Effective leaders must know how to develop leadership skills in employees. More importantly, they should understand that developing their employees is one of the main focuses of their job.
As long-time Generals Electric CEO Jack Welch once said: “Before you become a leader, success is all about growing yourself. After you become a leader, success is about growing others.”
Training employees to be leaders helps keep them engaged, shows them that they’re valued, and prepares them to take on greater responsibilities.
For executives, training employees to be leaders allows them to see what employees are ready to take on a leadership role, versus those who may need more training or simply aren’t cut out to be leaders.
Some leaders fear that training is a waste — employees will simply go find another job with their newly won skills. But heed the warning of Ford Motor Company founder Henry Ford: “The only thing worse than training your employees and having them leave is not training them and having them stay.”
Here are five ways that executives can develop leadership skills in employees.
Tim Sieck, principal of On Target Talent, says he believes that stretch assignments — those just beyond what an employee is used to doing — are one of the best employee development tools.
“When done correctly these assignments serve a dual purpose of providing learning opportunities for your people, while at the same time completing a project or task that will help the organization,” he wrote.
Stretch assignments challenge employees to fill their skill and knowledge gaps, while also preparing them to eventually take on a leadership role.
Executives should use stretch assignments often, but not so often to cause burnout. Like with anything else, executives must strike a balance.
Motivational speaker Les Brown gave one of the best quotes on the importance of goals: “Shoot for the moon. Even if you miss, you’ll land among the stars.”
This is the mindset that executives should impart upon their employees. Effective executives train employees to make the connection between goals and the tasks.
Rather than focusing only on day-to-day tasks, employees must also consider the big picture. How can their tasks be suited to the bigger organization goal? Or their own developmental goals?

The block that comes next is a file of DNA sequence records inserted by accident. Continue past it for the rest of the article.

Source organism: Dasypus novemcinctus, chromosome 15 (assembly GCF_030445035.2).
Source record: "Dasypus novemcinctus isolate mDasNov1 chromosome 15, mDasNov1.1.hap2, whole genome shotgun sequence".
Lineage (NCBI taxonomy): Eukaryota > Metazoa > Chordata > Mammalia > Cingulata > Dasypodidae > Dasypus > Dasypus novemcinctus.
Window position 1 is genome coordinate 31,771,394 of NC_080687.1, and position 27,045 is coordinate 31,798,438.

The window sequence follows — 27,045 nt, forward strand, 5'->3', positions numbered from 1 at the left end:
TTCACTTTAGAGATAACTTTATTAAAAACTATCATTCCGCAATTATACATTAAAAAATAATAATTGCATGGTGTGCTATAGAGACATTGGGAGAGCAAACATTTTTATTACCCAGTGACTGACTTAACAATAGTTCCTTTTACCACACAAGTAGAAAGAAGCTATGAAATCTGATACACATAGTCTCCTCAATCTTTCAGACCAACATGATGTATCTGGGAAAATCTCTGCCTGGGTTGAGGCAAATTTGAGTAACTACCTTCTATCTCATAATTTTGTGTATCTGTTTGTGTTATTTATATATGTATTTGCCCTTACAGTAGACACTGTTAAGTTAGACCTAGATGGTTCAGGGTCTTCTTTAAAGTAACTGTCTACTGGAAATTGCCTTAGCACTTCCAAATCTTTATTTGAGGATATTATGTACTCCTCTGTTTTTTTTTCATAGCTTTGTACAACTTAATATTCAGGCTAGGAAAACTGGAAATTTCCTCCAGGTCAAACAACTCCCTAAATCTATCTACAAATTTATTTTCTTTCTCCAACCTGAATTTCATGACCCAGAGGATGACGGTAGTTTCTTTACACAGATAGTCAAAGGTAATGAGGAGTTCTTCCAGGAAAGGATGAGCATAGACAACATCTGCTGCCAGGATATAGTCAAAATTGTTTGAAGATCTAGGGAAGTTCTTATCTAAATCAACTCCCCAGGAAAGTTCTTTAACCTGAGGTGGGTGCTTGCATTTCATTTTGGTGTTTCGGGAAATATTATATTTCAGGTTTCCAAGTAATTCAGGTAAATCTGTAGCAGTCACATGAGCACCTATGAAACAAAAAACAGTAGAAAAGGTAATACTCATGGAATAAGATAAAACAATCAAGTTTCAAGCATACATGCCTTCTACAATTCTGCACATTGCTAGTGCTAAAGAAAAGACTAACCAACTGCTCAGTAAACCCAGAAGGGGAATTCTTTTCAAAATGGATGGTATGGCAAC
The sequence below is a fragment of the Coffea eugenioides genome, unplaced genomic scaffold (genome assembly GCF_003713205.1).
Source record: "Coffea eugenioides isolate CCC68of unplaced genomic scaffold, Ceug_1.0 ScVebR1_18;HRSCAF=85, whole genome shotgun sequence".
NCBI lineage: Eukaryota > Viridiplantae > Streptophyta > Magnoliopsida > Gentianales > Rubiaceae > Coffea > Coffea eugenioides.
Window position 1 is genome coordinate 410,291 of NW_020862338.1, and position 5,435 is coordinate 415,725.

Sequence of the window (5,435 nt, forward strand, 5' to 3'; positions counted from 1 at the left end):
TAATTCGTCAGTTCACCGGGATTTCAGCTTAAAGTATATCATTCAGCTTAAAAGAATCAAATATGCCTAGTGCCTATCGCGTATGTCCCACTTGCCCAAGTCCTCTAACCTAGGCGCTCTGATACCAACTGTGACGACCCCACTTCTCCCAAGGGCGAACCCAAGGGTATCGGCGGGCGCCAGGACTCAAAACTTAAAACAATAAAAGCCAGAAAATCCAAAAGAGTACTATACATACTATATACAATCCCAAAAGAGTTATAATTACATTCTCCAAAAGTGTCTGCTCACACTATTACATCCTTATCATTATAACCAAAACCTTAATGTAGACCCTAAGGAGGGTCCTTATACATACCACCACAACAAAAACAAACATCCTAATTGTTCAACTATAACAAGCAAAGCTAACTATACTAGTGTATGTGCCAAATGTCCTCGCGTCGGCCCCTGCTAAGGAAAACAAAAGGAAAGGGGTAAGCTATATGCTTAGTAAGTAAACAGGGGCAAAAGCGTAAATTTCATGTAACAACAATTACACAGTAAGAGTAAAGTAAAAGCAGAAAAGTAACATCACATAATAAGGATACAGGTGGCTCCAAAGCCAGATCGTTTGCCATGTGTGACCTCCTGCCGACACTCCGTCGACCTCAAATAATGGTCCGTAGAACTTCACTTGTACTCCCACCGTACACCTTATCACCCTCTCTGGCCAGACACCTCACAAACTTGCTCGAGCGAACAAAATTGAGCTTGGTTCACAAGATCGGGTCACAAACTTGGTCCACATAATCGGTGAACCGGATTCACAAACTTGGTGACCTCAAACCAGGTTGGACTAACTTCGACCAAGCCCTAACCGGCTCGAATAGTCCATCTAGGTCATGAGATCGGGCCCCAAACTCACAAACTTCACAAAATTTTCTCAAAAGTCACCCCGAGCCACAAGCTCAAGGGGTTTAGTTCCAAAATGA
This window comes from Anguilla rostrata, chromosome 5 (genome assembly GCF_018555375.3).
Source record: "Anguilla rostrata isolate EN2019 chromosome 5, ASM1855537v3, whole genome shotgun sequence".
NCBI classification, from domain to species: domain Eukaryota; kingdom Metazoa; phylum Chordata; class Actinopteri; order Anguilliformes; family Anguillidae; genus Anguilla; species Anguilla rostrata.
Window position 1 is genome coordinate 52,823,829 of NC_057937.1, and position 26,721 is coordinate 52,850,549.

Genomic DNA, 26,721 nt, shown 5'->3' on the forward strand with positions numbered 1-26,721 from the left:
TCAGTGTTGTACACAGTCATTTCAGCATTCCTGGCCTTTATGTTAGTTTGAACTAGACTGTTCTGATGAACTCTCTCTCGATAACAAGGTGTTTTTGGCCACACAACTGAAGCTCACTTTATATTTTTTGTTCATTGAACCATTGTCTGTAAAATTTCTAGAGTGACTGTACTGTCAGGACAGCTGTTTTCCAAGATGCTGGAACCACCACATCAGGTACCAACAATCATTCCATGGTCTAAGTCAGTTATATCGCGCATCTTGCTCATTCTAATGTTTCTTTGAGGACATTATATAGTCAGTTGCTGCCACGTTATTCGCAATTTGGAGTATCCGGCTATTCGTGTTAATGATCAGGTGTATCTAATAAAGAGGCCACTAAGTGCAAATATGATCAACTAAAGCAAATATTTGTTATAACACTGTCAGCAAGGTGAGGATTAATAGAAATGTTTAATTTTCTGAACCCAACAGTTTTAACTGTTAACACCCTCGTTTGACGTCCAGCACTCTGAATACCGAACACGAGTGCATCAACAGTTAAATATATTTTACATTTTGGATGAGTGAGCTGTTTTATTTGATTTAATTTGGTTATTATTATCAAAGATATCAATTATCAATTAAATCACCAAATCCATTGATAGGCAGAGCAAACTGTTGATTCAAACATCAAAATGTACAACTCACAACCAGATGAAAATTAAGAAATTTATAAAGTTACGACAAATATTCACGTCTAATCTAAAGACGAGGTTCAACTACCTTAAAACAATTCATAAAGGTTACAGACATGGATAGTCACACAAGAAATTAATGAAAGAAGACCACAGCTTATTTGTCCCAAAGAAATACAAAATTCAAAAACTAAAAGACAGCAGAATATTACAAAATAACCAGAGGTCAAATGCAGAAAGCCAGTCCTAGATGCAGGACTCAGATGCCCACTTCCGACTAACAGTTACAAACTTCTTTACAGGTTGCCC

Even if employees don’t meet the exact goal, their aim has been high and their achievement is sure to follow.
Matching employees with a mentor can be a great gift, both to the employee and the organization.
A mentor gives employees guidance and feedback on their performance, listens to questions and concerns, and helps employees work on their areas of growth.
More than anything, mentors provide inspiration. As Oprah Winfrey once said, “A mentor is someone who allows you to see the hope inside yourself.”
Mentors are typically successful people, but still: they are but people, achieving success as human beings. If they can do it, so too can employees.
Mentors can show employees the roadmap to their success, while helping employees draft their own roadmap. And a company full of people with a roadmap to success is a well-staffed company.
Delegating authority is a testing ground, allowing executives to see if employees are ready to lead.
One of the biggest CEO mistakes is getting stuck in the weeds with time-consuming tasks that a team member could take on. When an executive sees that an employee has been working well when given more, they can delegate one of their time-consuming meetings or decisions to the employee.
Once the employee has been given authority, the executive can assess their budding leadership skills. Effective leaders delegate authority and see what they learn. Often, they’re pleasantly surprised.
Listening is an art. For years, Chris Voss served as an FBI hostage negotiator, using active listening to help free people from captivity. He called his form of listening “tactical empathy”— Voss used information gleaned from listening to solve problems.
“This is listening as a martial art, balancing the subtle behaviors of emotional intelligence and the assertive skills of influence, to gain access to the mind of another person,” Voss wrote in Never Split the Difference. “Contrary to popular opinion, listening is not a passive activity. It is the most active thing you can do.”
And this active skill is crucial for employees who want to become leaders. Listening is the act of being completely engaged with someone else’s perspective, working to understand even when they don’t seem to make sense.
If employees want to become leaders, they must become expert listeners. Listening is perhaps the most high-value leadership development skill, one most people lack. Those who listen well set themselves apart as future leaders.